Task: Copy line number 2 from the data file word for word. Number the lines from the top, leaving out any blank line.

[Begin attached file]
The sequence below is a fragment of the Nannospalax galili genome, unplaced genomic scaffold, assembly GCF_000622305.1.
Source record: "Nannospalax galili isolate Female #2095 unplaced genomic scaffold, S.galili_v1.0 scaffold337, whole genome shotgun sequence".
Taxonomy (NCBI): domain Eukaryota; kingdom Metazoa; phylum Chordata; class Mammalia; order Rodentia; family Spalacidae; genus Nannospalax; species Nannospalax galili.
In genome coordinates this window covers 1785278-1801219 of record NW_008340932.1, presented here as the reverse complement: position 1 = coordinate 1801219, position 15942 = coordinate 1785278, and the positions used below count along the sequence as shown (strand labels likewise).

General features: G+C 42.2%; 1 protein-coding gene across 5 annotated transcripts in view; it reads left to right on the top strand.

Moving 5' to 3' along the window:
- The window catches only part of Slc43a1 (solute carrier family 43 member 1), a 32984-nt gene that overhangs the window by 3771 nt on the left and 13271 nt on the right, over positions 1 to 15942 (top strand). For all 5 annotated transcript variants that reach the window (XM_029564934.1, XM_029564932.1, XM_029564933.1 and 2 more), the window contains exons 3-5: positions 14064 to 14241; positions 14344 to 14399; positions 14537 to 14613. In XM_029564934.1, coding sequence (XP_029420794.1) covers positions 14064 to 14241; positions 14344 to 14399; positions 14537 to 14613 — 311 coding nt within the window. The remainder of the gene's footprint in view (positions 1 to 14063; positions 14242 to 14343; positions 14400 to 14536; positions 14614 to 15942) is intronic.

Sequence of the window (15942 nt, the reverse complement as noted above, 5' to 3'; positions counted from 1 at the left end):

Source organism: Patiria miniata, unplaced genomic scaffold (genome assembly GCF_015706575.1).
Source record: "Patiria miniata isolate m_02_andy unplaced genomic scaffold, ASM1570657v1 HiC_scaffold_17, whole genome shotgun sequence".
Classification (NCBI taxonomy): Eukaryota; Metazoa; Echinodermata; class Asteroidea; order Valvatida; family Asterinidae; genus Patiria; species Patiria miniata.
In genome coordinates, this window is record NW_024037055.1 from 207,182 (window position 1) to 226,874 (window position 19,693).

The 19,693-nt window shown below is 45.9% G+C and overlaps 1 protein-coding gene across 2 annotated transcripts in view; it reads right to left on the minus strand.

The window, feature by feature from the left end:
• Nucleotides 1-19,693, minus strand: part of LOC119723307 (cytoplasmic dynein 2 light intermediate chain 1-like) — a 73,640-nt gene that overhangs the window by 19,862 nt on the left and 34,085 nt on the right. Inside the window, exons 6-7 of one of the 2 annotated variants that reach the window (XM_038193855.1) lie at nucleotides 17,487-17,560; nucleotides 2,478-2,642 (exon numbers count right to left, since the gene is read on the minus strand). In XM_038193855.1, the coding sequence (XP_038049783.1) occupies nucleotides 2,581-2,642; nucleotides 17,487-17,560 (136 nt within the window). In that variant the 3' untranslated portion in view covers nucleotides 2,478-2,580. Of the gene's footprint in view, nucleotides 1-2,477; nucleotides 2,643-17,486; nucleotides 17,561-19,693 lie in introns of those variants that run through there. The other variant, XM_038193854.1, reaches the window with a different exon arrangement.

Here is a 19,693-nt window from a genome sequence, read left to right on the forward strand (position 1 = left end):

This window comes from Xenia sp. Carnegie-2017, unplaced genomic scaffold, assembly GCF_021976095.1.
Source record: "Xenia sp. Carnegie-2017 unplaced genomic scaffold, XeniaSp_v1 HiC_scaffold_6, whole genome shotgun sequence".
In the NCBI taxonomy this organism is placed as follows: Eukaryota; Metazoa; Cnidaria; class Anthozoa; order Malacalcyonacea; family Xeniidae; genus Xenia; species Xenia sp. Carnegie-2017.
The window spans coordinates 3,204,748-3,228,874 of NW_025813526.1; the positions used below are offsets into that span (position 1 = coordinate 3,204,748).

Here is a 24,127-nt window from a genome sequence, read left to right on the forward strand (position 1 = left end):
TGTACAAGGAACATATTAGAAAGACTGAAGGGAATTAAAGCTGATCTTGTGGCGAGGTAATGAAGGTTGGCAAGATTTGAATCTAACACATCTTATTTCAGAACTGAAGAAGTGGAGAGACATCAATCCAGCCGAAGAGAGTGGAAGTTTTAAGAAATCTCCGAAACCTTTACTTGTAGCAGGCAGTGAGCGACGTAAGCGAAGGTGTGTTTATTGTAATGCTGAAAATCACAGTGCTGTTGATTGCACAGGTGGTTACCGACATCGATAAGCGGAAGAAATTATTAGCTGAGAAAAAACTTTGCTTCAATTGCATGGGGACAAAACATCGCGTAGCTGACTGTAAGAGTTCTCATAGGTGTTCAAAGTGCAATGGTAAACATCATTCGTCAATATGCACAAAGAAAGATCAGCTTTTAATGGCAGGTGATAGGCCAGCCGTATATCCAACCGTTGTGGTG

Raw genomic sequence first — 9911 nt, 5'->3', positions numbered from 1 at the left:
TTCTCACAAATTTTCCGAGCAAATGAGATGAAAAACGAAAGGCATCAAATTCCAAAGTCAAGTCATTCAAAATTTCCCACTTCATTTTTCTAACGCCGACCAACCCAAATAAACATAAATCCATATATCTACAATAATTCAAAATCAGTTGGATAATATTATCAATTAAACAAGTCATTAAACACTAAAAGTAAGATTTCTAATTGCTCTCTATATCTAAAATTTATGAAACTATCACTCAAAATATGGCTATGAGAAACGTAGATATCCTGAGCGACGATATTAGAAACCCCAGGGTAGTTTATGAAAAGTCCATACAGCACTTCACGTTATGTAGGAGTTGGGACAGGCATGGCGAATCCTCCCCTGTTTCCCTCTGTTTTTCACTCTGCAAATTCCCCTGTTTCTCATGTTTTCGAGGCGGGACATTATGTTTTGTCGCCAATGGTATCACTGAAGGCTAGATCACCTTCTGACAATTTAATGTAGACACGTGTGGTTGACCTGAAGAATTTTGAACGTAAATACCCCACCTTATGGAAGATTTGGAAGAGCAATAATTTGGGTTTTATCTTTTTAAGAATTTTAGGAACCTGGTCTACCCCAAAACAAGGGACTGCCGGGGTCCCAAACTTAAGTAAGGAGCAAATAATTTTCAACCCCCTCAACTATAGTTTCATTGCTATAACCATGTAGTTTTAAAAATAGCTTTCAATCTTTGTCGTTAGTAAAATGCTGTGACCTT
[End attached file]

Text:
Source record: "Nannospalax galili isolate Female #2095 unplaced genomic scaffold, S.galili_v1.0 scaffold337, whole genome shotgun sequence".